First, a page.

by Ron Spence
The Vancouver Canucks have rolled the dice at 38 amateur drafts and have selected almost a goalie per year.
How many of their goalie picks have donned a Canucks’ jersey?
Ten – of the fifty-one goalies who have worn a Canucks’ NHL jersey – and some of those were for only a game or two each (I haven’t included Steve McKichan among the ten. He was drafted out of Miami University at the 1988 NHL Supplemental Draft, and played one period – allowing 2 goals on 8 shots.).
Vancouver’s best goalie draft – to date – has been Glen Hanlon, who played in 137 games from 1978-82 (He was later traded to, and starred for the New York Rangers, Detroit Red Wings and St. Louis Blues.).
The goalie who the Canucks are hoping will surpass Hanlon – in the Vancouver net – is Cory Schneider, an AHL all-star.
The Canucks also drafted some decent backup goalies in Frank Caprice, Troy Gamble and Mike Fountain, etc.
While Vancouver’s amateur scouts have been rather poor at drafting goalies, their professional scouts have been successful at finding some good deals.
Five goalies stand out above the rest – and played in 30 of Vancouver’s 39 seasons.
The ‘nucks were very lucky because the New Jersey Devils were knee deep in goalies – in 1987 – and needed some goal scoring so they offered prospect Kirk McLean to the Canucks. They threw in Greg Adams, traded 2nd round picks and took Patrik Sundstrom and a 4th round selection (The Devils’ goalies were: Alain Chevrier, Craig Billington, Chris Terreri, Bob Sauve, and promising newcomer Sean Burke.).
Kirk would establish many Canucks’ goalie records, and Gus Adams would become a valuable forward – particularly during the run for the Cup in 1994.
Ironically, Sean Burke would come to the Canucks when Kirk McLean was traded to the Carolina Hurricanes in 1998.
Vancouver had been equally fortunate 7 years before the McLean trade, when the New York Islanders were also deep in the net – they had both Billy Smith and Chico Resch between the pipes. The Islanders would have lost Brodeur on waivers and traded him to the Canucks for a swap of 5th round picks.
Richard Brodeur arrived in Vancouver in 1981, and the following year the Islanders faced King Richard in the Stanley Cup finals.
VANCOUVER’S 50 + 1 GOALIES FROM 1970 UNTIL 2009
(Canucks’ draft picks in yellow – stats from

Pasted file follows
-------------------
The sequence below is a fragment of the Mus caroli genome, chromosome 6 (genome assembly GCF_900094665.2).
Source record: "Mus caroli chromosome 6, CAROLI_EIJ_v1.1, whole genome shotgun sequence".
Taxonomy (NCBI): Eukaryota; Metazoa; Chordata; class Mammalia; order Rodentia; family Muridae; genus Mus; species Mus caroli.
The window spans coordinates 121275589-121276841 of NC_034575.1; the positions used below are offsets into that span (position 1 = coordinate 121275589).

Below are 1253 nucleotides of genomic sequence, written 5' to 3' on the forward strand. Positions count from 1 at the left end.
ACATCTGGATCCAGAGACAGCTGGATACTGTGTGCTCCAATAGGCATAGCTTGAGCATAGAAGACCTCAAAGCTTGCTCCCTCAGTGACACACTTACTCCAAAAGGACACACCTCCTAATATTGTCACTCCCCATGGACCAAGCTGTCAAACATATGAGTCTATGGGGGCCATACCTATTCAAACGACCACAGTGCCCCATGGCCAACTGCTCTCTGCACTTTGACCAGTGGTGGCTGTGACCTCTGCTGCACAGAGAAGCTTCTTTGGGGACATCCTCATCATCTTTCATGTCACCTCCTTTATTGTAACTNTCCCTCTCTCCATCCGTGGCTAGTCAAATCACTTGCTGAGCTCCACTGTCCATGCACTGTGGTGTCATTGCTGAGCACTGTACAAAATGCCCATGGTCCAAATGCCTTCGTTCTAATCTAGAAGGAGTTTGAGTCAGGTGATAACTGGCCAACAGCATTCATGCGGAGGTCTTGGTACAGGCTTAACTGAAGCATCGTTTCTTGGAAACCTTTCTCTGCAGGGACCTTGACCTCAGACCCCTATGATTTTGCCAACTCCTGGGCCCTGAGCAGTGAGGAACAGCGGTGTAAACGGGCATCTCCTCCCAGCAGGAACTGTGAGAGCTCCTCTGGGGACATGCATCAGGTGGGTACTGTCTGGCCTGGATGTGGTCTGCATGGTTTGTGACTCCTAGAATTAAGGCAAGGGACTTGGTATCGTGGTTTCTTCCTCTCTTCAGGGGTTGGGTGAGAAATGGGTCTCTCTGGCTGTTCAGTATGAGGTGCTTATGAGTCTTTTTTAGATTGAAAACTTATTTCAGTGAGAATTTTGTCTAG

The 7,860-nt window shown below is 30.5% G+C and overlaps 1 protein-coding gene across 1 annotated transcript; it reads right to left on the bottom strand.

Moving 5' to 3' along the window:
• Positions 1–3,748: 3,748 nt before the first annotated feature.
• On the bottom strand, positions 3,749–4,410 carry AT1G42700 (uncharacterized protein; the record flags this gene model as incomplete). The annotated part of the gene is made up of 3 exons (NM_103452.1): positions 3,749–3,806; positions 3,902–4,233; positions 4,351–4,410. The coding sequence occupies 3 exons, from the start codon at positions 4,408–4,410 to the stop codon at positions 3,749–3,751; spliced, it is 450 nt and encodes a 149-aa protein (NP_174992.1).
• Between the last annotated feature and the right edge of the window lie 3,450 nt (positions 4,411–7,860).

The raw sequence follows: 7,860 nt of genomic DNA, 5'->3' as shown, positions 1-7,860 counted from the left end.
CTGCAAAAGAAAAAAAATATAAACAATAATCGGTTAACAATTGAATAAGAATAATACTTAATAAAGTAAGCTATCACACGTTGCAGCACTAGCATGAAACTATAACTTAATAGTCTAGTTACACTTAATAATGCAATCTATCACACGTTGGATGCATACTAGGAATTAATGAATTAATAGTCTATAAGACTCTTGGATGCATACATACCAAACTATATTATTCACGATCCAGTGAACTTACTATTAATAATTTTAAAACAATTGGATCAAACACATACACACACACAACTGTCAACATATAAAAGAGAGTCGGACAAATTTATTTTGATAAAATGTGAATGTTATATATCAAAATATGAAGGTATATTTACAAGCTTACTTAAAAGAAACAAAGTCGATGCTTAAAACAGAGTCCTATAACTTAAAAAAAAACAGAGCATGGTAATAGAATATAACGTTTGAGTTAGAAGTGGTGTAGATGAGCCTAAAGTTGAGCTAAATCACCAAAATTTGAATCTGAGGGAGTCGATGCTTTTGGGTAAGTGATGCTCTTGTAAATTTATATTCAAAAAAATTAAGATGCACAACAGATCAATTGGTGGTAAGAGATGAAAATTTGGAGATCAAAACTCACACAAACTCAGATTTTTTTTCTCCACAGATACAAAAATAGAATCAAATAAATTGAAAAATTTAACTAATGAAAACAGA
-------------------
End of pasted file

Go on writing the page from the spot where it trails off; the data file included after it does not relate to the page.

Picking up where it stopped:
The Schneider stats weren’t included until after this blog was written:
While it behooves many ‘nucks fans to admit it, Dan Cloutier was a hot young prospect when he was with the Rangers, and later the Bolts.
Vancouver was able to acquire him in 2001 because Kevin Weekes – Vancouver’s former “goalie of the future” – was facing most of the rubber and Tampa Bay was getting ready to make an offer for Nikolai Khabibulin – a month later.
The Canucks had traded Weekes – and other players – to the Islanders to acquire Felix Potvin – who was a bust and – Vancouver traded Adrian Aucoin and a 2nd round pick, to get Cloutier.
Cloutier appeared to be Vancouver’s new Richard Brodeur and Kirk McLean – but then lost his confidence [L.A. still owes Vancouver a 3rd round pick in this summer’s draft – for Cloutier.].
One goalie who never had confidence problems was Gary “Suitcase” Smith. He played for Toronto, Oakland, and Chicago and was acquired by the Canucks, along with Jerry Korab, for Dale Tallon – now Chicago’s GM.
This was at the end of the 1973 season and Chicago had decided that Tony Esposito didn’t need to share the net, and Tony O went from 56 to 70 games in 1973-74 (They also had Mike Veisor who played in 10 games.).
Chicago reasoned that they needed an upgrade on their D, and didn’t want two unhappy netminders vying for ice time.
Roberto Luongo was unhappy in Florida – although not over ice time – and Mike Keenan had to make a trade. Also, Vancouver needed to rid their dressing room of a troubled Todd Bertuzzi who was still reeling after his attack on Steve Moore.
Many would argue that the Roberto acquisition is the best trade in the Canucks’ four decades of history (with the Markus Naslund swap a close second).
And should Captain Roberto lead the ‘nucks to the Cup, Vancouver fans might just forget the team’s poor goalie drafting.